Open in the Wendell Gallery

After more than 40 years, Mystic Seaport Museum’s figureheads exhibit received a makeover. Through a generous grant from the Henry Luce Foundation, curators Katherine Hijar and Mirelle Luecke re-imagined this visitor favorite with a major new exhibit, Figureheads & Shipcarvings.

Since ancient times and across cultures, decorations have adorned the bows of boats and ships, from the Nile and the Mediterranean to the far North Atlantic and Pacific Oceans. Dutch and English ships of the 19th century were the first to sport figureheads like the ones we know today. Lions and unicorns were particular favorites of the English navy, and Dutch naval ships featured red lions. Spanish ships mounted figureheads depicting saints, no doubt to ensure blessings and safe passage. By the 18th century, European shipcarvers crafted figureheads that depicted a wide array of subjects, human and animal. The decline of figureheads came with the advent of steam power in the late 19th century, which influenced changes in the design of oceangoing ships. Since steam-powered ships no longer required rigging for sails, ships’ bows no longer provided a natural place for a figurehead to be mounted.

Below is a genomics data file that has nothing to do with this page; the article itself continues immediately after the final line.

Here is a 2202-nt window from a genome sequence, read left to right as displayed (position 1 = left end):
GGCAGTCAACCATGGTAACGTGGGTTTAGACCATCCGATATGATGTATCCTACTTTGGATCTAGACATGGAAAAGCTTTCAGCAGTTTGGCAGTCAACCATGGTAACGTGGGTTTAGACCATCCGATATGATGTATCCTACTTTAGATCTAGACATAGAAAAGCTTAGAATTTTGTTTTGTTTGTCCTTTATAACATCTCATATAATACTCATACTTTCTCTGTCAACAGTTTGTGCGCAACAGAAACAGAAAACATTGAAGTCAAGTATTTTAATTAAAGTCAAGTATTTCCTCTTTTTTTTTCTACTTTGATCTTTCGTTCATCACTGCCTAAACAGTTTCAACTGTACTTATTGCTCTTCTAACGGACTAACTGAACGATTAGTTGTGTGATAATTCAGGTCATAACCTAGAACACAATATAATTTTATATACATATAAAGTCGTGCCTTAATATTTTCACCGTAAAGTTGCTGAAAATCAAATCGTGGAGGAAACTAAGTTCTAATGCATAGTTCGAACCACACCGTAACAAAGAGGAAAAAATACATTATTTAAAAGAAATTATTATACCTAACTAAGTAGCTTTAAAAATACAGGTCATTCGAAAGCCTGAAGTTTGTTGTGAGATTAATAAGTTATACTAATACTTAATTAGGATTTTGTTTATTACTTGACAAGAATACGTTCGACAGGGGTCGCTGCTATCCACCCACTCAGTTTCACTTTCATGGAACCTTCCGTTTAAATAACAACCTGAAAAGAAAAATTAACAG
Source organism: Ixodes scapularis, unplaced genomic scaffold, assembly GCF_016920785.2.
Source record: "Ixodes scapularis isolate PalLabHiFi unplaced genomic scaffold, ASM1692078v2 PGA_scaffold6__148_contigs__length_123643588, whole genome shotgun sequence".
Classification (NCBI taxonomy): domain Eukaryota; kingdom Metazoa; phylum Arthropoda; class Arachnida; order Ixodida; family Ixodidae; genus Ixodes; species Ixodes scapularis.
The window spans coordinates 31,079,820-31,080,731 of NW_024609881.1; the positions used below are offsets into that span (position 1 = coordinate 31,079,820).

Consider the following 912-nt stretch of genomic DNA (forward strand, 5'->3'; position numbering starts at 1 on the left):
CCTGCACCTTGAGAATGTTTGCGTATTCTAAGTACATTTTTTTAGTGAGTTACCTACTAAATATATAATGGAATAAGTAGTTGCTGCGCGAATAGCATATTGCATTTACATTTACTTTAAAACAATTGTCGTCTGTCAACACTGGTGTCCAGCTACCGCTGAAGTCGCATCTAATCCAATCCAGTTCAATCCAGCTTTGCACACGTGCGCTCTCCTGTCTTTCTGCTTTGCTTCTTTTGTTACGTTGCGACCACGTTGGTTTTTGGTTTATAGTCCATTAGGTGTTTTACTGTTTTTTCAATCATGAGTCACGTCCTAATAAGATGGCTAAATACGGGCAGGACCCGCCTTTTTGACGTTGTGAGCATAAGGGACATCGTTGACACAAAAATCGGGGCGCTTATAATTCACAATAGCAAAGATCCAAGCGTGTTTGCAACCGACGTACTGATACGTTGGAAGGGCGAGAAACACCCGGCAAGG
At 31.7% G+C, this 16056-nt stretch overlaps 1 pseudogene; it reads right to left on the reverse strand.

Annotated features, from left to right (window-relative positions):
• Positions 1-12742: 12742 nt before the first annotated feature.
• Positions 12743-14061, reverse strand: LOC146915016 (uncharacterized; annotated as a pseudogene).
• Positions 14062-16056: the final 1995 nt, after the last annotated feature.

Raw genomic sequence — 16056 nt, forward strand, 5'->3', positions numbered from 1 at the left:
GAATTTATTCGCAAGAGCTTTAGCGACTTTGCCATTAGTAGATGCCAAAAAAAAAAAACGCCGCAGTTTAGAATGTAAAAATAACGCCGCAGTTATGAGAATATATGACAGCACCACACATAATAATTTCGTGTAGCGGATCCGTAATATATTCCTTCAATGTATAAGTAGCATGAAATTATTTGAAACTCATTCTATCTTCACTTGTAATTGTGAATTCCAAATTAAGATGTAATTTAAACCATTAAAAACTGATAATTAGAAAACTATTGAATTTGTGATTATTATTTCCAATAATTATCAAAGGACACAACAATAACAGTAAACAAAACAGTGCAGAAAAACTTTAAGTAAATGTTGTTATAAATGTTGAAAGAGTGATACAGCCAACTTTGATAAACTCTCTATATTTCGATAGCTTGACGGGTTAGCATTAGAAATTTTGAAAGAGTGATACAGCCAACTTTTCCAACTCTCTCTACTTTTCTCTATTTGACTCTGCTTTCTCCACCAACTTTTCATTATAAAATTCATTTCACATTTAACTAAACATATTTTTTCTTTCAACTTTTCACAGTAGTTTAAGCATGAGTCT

The new exhibit showcases the depth and breadth of the Museum’s carving collections. In addition to figureheads, it features other 19th-century ship carvings, shop figures, and our latest acquisition, a magnificent carousel hippocampus. The exhibit showcases only a fraction of the Museum’s collection. Because of space limitations, 45 figureheads and dozens of other maritime carvings will remain in the Museum’s vaults.

Ship’s figureheads were an important form of public art in the 19th century. A figurehead gave a ship its personality, and each one expressed a unique meaning, imbued with values and reflecting popular culture of the time. This reinterpretation aims to help visitors see these objects through 19th-century eyes, and to understand and appreciate the craft of carving and figureheads as an important art form.